3. Given those conditions, could any forest management policy be effective in reducing or limiting acres burned?

With warmer, drier conditions, we are going to see more forest mortality both due to wildfires and also insect outbreaks. Forest management efforts such as reducing the density of trees (thinning) and/or prescribed burning, which together are called fire mitigation treatments, can be effective in helping fire fighters control wildfire in some instances. However, a lot of variables affect the efficacy of such treatments, and by no means are they a silver bullet against wildfire. First, wildfire would have to actually encounter the treatment to reduce fire risk, which on average is a pretty low-probability event due to the limited size and occurrence of both treatments and fire across a given landscape. Second, an adequate degree of thinning needs to have occurred to reduce the chance of fire burning through the tree tops (called an active crown fire), which is hard to control. Lastly, how the fuels from thinning are subsequently managed has a big impact on potential fire behavior. Removal of the thinned fuels from the site is the most effective in reducing potential wildfire severity, but is very expensive and labor intensive.

In some cases, there are numerous piles of fuels across the landscape that could actually exacerbate wildfire behavior, which was observed in parts of the Fourmile Canyon Fire. Lastly, we have observed from the Hayman and the Fourmile Canyon fires that under extremely dry, gusty burning conditions, previous treatments are often much less effective in reducing severe wildfire behavior than under more moderate weather conditions.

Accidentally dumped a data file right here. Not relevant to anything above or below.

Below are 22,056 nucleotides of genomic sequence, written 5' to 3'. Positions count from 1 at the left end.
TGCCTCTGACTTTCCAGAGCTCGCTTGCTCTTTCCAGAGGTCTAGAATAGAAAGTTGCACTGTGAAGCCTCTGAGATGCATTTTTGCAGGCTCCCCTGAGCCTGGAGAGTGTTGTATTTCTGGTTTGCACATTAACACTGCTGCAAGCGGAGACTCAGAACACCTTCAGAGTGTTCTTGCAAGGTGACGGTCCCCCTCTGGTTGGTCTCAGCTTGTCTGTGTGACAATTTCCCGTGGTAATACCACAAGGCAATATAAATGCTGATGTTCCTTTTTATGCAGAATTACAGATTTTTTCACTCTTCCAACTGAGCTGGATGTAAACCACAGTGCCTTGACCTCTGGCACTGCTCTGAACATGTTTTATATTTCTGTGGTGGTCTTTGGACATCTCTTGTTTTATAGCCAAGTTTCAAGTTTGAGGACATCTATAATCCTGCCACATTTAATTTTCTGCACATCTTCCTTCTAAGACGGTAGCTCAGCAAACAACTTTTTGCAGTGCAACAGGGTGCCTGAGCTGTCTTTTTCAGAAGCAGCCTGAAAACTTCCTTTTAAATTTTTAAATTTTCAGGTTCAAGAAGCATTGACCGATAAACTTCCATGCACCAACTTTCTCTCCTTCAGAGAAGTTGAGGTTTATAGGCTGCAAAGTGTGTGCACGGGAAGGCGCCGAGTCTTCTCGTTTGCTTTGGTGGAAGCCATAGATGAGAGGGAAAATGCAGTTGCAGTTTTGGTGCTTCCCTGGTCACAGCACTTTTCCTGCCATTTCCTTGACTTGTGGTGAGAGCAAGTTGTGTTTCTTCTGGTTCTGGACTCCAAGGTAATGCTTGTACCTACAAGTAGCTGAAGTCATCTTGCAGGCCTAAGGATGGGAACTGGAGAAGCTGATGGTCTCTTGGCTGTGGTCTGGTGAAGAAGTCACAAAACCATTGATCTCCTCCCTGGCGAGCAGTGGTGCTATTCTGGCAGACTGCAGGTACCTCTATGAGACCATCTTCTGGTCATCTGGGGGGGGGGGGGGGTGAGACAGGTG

While we shouldn’t abandon fire mitigation efforts, to get the biggest bang for our treatment buck, I believe we need to concentrate the most effective kinds of treatments in and around communities in the wildland-urban interface. I think we need to also spend a lot more effort in directly protecting our values at risk by fireproofing homes rather than simply trying to fireproof the forests, which is a very indirect method of protecting homes from fire with a much lower probability of success.

I led a study that looked at where fire mitigation efforts under the National Fire Plan were being implemented across the western United States. We found that only a small percentage of the area treated was near communities in the wildland-urban interface. The discussions that ensued focused on the difficulty of public land management agencies charged with trying to reduce wildfire risk on public lands, when the primary values at risk are homes. So while wildland fire has emerged as a public land management debate, it in fact is essentially a private property protection issue, so in my mind we have a major mismatch between agency responsibility and land ownership.